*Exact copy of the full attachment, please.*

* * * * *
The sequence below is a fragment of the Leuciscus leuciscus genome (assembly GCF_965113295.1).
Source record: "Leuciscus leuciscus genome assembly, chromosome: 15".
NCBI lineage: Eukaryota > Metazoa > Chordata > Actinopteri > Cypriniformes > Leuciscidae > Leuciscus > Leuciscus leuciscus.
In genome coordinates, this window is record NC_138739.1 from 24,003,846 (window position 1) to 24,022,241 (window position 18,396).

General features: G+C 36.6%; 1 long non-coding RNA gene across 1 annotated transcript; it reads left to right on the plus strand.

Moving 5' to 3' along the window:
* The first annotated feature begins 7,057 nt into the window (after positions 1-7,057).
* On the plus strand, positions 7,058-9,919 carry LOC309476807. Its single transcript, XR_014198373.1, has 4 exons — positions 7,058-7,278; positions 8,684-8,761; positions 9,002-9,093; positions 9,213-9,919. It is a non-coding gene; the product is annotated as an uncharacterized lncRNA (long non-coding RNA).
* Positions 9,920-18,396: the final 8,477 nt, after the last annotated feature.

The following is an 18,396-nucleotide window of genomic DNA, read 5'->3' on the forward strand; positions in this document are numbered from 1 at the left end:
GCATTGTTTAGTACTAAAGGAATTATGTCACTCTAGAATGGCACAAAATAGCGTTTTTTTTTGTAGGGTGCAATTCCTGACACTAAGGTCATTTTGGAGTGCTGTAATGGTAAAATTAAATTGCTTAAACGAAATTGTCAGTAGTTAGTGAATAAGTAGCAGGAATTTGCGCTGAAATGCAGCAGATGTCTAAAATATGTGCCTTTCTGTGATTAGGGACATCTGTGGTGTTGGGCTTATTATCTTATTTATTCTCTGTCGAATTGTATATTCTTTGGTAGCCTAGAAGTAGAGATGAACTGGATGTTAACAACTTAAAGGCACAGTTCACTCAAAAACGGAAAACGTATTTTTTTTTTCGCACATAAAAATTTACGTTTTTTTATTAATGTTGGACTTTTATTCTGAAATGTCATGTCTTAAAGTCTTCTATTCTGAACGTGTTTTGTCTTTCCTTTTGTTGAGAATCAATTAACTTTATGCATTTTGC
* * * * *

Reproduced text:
The sequence below is a fragment of the Leuciscus leuciscus genome (assembly GCF_965113295.1).
Source record: "Leuciscus leuciscus genome assembly, chromosome: 15".
NCBI lineage: Eukaryota > Metazoa > Chordata > Actinopteri > Cypriniformes > Leuciscidae > Leuciscus > Leuciscus leuciscus.
In genome coordinates, this window is record NC_138739.1 from 24,003,846 (window position 1) to 24,022,241 (window position 18,396).

General features: G+C 36.6%; 1 long non-coding RNA gene across 1 annotated transcript; it reads left to right on the plus strand.

Moving 5' to 3' along the window:
* The first annotated feature begins 7,057 nt into the window (after positions 1-7,057).
* On the plus strand, positions 7,058-9,919 carry LOC309476807. Its single transcript, XR_014198373.1, has 4 exons — positions 7,058-7,278; positions 8,684-8,761; positions 9,002-9,093; positions 9,213-9,919. It is a non-coding gene; the product is annotated as an uncharacterized lncRNA (long non-coding RNA).
* Positions 9,920-18,396: the final 8,477 nt, after the last annotated feature.

The following is an 18,396-nucleotide window of genomic DNA, read 5'->3' on the forward strand; positions in this document are numbered from 1 at the left end:
GCATTGTTTAGTACTAAAGGAATTATGTCACTCTAGAATGGCACAAAATAGCGTTTTTTTTTGTAGGGTGCAATTCCTGACACTAAGGTCATTTTGGAGTGCTGTAATGGTAAAATTAAATTGCTTAAACGAAATTGTCAGTAGTTAGTGAATAAGTAGCAGGAATTTGCGCTGAAATGCAGCAGATGTCTAAAATATGTGCCTTTCTGTGATTAGGGACATCTGTGGTGTTGGGCTTATTATCTTATTTATTCTCTGTCGAATTGTATATTCTTTGGTAGCCTAGAAGTAGAGATGAACTGGATGTTAACAACTTAAAGGCACAGTTCACTCAAAAACGGAAAACGTATTTTTTTTTTCGCACATAAAAATTTACGTTTTTTTATTAATGTTGGACTTTTATTCTGAAATGTCATGTCTTAAAGTCTTCTATTCTGAACGTGTTTTGTCTTTCCTTTTGTTGAGAATCAATTAACTTTATGCATTTTGC